|[4 earlier articles]|
|Re: Strange C constructs firstname.lastname@example.org (Alex Colvin) (2004-02-27)|
|Re: Strange C constructs derek@NOSPAMknosof.co.uk (Derek M Jones) (2004-03-02)|
|Re: Strange C constructs email@example.com (Dave Thompson) (2004-03-02)|
|Re: Strange C constructs firstname.lastname@example.org (2004-03-02)|
|Re: Strange C constructs email@example.com (Victor Zverovich) (2004-03-02)|
|Re: Strange C constructs RLake@oxfam.org.pe (2004-03-06)|
|Re: Strange C constructs firstname.lastname@example.org (2004-03-11)|
|From:||email@example.com (Nick Maclaren)|
|Date:||11 Mar 2004 12:45:51 -0500|
|Organization:||University of Cambridge, England|
|References:||04-02-147 04-03-019 04-03-022|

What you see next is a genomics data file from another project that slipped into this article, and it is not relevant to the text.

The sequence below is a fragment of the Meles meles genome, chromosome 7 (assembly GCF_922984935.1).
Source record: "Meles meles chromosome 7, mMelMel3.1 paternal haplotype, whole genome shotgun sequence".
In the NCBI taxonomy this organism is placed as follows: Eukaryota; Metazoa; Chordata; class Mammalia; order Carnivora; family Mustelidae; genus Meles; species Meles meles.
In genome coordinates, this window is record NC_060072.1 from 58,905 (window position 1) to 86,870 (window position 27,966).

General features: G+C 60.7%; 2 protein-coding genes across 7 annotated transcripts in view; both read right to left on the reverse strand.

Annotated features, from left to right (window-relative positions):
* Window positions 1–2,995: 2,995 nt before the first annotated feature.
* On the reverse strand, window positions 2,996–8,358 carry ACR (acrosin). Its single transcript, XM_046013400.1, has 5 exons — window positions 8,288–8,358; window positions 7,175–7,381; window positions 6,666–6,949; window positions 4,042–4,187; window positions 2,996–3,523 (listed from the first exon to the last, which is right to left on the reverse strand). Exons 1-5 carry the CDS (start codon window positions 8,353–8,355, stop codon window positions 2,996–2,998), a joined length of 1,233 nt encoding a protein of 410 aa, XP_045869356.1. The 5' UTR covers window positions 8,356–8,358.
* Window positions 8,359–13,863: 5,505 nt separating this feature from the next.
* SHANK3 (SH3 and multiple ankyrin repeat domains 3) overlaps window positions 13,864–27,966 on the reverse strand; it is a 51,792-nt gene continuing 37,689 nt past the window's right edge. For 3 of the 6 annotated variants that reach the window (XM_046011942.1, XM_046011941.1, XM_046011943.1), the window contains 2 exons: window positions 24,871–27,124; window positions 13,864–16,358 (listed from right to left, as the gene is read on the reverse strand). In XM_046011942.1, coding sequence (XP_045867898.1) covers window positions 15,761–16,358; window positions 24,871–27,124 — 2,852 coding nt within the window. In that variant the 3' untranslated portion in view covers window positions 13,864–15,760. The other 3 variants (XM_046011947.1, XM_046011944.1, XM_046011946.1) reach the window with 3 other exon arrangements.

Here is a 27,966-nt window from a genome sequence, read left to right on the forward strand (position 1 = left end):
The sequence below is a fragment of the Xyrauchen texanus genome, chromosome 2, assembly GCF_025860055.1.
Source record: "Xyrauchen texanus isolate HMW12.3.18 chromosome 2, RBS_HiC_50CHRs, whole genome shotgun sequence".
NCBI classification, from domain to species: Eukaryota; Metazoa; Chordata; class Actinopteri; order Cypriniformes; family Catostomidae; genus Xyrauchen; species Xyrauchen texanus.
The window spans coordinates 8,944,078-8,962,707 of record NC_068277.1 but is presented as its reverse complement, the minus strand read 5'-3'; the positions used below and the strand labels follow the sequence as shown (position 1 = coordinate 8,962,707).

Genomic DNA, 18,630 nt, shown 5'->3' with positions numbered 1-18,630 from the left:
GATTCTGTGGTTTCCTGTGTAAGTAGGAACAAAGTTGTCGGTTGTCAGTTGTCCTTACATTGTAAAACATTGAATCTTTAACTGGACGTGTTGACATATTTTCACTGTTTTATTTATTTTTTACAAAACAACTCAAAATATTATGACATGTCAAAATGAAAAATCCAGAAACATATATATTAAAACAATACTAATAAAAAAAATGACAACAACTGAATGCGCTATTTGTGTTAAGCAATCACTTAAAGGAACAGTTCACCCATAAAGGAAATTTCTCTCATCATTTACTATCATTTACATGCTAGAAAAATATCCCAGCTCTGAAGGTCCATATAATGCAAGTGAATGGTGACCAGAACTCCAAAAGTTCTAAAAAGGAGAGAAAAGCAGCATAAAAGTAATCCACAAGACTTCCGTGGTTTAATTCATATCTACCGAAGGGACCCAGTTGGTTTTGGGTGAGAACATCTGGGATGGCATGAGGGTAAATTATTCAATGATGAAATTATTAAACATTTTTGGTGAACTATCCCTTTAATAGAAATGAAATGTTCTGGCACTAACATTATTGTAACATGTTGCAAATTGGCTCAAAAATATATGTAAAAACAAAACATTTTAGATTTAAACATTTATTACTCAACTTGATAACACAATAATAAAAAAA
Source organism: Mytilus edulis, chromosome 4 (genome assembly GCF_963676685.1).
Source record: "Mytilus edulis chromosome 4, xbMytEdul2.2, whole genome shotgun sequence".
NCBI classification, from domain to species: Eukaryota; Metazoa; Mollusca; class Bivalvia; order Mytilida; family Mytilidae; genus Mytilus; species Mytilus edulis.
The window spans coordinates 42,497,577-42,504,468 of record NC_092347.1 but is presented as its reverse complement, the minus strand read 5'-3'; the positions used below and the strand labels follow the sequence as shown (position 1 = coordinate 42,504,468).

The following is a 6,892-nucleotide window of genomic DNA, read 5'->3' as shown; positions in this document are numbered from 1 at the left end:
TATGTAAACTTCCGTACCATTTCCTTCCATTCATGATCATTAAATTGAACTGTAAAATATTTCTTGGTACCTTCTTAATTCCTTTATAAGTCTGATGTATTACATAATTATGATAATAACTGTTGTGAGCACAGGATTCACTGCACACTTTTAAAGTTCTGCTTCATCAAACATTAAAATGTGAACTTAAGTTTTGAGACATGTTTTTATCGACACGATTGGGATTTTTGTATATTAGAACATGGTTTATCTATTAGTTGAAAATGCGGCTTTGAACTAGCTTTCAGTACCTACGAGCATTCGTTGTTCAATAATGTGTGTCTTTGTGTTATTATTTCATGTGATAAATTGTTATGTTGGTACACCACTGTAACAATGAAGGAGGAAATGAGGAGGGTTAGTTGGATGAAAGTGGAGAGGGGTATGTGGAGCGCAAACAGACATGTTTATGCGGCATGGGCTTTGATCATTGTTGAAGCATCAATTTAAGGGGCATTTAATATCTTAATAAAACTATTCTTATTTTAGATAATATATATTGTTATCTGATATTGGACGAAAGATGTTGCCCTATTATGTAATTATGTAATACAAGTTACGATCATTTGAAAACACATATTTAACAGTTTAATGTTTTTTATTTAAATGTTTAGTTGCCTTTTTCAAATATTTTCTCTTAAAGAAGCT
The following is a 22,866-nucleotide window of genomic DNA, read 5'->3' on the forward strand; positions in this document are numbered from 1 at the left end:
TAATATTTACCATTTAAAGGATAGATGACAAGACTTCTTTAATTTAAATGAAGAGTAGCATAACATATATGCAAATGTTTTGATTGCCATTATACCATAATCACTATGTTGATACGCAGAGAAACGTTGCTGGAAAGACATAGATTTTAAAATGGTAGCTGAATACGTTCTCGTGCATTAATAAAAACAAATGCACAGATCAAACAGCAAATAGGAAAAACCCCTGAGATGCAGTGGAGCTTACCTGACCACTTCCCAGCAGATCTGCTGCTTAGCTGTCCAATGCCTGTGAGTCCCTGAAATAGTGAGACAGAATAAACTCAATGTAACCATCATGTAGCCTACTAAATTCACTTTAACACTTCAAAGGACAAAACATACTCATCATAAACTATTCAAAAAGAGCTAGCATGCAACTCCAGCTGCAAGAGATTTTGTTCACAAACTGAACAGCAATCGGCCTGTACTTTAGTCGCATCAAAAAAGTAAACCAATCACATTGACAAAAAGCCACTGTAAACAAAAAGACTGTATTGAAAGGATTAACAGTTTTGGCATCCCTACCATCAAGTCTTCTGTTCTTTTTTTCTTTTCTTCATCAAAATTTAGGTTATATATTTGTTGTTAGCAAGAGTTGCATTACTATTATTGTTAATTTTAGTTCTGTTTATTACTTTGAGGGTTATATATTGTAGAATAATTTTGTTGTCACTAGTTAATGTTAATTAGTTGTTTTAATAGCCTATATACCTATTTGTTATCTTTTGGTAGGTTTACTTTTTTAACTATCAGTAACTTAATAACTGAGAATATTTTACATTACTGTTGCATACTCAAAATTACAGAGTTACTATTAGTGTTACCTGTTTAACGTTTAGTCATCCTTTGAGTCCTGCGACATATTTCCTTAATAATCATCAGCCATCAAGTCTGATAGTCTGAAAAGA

|Posted-Date:||11 Mar 2004 12:45:51 EST|
>> The newest C99 standard introduces single line comments (//...), but
>> it can be formed in such a way using macro substitution and glueing.
> ^not I think you meant to say
I hope so :-)
>> It is shown in the following example stolen from the standard:
>> #define glue(x,y) x##y
>> glue(/,/) k(); // syntax error, not comment
>> K&R and previous C standard doesn't have such type of comment.
>> So this code (AFAIK it is located in WTypes.h) is completely illegal
>> in C and intended for use with brain-damadged Microsoft compilers.
Yes and no. 'K&R C' was a very broad church, and there were lots of
variations (which was part of the difficulty in defining C90); because
that comment form existed in BCPL, I will bet that at least one such
compiler supported it! Also, it is perfectly permissible to allow
syntactic extensions in C90 and C99 compilers if they issue a warning
about extensions being used.
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